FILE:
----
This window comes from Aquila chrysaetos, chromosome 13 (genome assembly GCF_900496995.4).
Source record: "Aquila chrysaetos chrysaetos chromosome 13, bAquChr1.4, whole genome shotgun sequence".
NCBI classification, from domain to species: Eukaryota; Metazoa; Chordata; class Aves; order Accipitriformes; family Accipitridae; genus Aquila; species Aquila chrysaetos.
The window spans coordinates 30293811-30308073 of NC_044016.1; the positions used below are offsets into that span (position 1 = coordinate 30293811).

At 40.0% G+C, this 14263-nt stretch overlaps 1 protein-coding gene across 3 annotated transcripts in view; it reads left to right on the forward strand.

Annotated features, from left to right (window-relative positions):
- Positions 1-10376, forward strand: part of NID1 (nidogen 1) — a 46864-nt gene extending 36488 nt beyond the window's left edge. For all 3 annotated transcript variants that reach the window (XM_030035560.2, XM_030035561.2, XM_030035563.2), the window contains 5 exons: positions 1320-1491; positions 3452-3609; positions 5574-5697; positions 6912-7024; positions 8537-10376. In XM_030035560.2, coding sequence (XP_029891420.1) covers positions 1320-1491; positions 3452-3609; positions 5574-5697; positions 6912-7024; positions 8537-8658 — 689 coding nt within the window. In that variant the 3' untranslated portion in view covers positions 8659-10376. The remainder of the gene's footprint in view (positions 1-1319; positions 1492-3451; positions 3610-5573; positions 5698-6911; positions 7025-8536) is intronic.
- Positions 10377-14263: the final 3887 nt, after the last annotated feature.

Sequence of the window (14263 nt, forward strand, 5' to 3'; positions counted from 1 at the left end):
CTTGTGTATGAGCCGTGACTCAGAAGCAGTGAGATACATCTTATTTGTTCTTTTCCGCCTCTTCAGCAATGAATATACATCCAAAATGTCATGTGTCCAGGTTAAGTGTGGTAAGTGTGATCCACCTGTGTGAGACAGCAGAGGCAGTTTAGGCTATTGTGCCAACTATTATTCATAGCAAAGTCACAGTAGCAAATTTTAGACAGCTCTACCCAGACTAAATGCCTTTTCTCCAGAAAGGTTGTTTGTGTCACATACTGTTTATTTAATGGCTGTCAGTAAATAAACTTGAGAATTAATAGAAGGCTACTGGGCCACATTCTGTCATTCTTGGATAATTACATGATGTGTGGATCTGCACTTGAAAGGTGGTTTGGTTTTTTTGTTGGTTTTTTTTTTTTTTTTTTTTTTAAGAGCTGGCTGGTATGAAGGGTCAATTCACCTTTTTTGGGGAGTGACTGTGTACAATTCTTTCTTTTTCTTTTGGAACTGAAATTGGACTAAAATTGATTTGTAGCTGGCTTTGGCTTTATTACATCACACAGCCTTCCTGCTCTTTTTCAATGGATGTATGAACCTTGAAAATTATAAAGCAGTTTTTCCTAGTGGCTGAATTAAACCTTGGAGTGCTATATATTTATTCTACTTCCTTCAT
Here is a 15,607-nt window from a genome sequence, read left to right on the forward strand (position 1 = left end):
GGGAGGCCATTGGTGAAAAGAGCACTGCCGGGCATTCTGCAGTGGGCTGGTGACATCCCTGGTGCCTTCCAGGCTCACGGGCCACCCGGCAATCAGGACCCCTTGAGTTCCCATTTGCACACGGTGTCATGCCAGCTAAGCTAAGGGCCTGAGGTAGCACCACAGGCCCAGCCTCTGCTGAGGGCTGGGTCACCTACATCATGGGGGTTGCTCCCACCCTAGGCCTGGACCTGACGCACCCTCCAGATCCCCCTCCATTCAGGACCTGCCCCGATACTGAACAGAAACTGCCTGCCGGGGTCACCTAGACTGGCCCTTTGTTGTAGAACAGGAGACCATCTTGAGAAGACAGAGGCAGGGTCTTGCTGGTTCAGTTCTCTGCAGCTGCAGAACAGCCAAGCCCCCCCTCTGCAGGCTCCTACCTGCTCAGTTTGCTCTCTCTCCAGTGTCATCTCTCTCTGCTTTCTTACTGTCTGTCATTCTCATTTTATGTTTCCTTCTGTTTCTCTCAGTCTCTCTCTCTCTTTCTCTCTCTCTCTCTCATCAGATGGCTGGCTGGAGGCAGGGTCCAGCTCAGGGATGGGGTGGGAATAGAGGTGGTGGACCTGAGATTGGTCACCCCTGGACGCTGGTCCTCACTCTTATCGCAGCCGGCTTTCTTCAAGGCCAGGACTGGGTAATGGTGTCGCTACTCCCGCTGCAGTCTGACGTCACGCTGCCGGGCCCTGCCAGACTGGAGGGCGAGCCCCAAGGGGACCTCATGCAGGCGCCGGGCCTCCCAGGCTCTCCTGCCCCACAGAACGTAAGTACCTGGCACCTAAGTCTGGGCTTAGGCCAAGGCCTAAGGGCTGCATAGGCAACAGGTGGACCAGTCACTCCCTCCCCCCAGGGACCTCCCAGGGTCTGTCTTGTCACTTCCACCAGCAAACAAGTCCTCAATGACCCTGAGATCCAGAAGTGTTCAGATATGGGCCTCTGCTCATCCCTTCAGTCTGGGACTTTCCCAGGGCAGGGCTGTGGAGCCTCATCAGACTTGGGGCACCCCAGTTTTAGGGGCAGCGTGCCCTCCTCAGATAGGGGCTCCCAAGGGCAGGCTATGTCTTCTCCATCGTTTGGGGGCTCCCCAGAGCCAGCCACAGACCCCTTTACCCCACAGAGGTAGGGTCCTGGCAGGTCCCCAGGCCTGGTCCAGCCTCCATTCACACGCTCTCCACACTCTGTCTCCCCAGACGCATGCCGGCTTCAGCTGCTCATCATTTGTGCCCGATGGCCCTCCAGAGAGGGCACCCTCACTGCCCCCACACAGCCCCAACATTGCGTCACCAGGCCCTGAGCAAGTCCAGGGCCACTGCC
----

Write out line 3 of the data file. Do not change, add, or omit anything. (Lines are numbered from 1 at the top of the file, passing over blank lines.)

NCBI classification, from domain to species: Eukaryota; Metazoa; Chordata; class Aves; order Accipitriformes; family Accipitridae; genus Aquila; species Aquila chrysaetos.